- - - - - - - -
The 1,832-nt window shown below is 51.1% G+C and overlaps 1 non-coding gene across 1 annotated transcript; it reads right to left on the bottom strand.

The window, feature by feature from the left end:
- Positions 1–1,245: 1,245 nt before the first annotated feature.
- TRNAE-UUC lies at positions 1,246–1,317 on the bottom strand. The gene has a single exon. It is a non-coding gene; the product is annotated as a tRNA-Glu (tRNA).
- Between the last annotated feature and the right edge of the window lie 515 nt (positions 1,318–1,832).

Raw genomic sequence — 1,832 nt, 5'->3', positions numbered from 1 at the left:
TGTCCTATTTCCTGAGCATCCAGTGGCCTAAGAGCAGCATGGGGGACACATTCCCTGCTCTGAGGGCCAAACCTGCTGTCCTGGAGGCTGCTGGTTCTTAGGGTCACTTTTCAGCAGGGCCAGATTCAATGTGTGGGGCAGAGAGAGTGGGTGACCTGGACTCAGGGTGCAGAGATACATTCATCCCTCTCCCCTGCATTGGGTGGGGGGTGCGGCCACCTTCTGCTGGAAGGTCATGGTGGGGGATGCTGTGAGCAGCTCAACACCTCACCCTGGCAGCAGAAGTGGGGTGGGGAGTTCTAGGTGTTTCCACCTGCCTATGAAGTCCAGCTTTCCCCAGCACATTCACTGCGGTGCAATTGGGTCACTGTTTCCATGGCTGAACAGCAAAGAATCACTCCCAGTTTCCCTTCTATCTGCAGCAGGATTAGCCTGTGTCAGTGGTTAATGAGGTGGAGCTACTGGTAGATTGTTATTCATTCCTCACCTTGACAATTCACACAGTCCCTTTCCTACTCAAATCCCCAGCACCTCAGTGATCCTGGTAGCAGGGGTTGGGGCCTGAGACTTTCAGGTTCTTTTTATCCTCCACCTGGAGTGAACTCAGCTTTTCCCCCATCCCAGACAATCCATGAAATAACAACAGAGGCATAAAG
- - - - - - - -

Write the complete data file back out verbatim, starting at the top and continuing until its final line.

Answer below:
The 1,832-nt window shown below is 51.1% G+C and overlaps 1 non-coding gene across 1 annotated transcript; it reads right to left on the bottom strand.

The window, feature by feature from the left end:
- Positions 1–1,245: 1,245 nt before the first annotated feature.
- TRNAE-UUC lies at positions 1,246–1,317 on the bottom strand. The gene has a single exon. It is a non-coding gene; the product is annotated as a tRNA-Glu (tRNA).
- Between the last annotated feature and the right edge of the window lie 515 nt (positions 1,318–1,832).

Raw genomic sequence — 1,832 nt, 5'->3', positions numbered from 1 at the left:
TGTCCTATTTCCTGAGCATCCAGTGGCCTAAGAGCAGCATGGGGGACACATTCCCTGCTCTGAGGGCCAAACCTGCTGTCCTGGAGGCTGCTGGTTCTTAGGGTCACTTTTCAGCAGGGCCAGATTCAATGTGTGGGGCAGAGAGAGTGGGTGACCTGGACTCAGGGTGCAGAGATACATTCATCCCTCTCCCCTGCATTGGGTGGGGGGTGCGGCCACCTTCTGCTGGAAGGTCATGGTGGGGGATGCTGTGAGCAGCTCAACACCTCACCCTGGCAGCAGAAGTGGGGTGGGGAGTTCTAGGTGTTTCCACCTGCCTATGAAGTCCAGCTTTCCCCAGCACATTCACTGCGGTGCAATTGGGTCACTGTTTCCATGGCTGAACAGCAAAGAATCACTCCCAGTTTCCCTTCTATCTGCAGCAGGATTAGCCTGTGTCAGTGGTTAATGAGGTGGAGCTACTGGTAGATTGTTATTCATTCCTCACCTTGACAATTCACACAGTCCCTTTCCTACTCAAATCCCCAGCACCTCAGTGATCCTGGTAGCAGGGGTTGGGGCCTGAGACTTTCAGGTTCTTTTTATCCTCCACCTGGAGTGAACTCAGCTTTTCCCCCATCCCAGACAATCCATGAAATAACAACAGAGGCATAAAG